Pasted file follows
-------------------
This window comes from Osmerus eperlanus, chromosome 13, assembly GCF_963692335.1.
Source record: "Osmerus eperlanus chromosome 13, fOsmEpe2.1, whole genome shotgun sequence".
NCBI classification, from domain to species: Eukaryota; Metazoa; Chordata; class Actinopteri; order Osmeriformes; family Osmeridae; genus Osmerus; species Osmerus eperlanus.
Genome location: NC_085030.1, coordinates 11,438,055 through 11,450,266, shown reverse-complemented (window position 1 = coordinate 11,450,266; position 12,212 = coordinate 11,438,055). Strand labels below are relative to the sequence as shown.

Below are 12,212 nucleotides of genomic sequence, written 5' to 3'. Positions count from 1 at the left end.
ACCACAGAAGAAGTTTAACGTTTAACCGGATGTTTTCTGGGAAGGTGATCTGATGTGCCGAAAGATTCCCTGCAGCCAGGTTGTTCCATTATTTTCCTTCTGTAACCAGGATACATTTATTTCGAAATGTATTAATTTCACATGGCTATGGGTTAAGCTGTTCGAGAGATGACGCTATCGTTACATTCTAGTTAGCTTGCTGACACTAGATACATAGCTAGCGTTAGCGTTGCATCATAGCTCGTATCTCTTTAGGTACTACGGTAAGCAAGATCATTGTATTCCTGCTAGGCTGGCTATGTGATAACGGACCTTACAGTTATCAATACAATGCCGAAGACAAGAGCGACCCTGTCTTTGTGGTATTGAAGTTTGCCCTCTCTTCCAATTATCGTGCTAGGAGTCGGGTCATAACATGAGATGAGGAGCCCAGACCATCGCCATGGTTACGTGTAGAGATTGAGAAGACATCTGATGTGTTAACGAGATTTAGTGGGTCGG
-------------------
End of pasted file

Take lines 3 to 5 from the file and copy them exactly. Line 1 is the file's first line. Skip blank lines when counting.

NCBI classification, from domain to species: Eukaryota; Metazoa; Chordata; class Actinopteri; order Osmeriformes; family Osmeridae; genus Osmerus; species Osmerus eperlanus.
Genome location: NC_085030.1, coordinates 11,438,055 through 11,450,266, shown reverse-complemented (window position 1 = coordinate 11,450,266; position 12,212 = coordinate 11,438,055). Strand labels below are relative to the sequence as shown.

Below are 12,212 nucleotides of genomic sequence, written 5' to 3'. Positions count from 1 at the left end.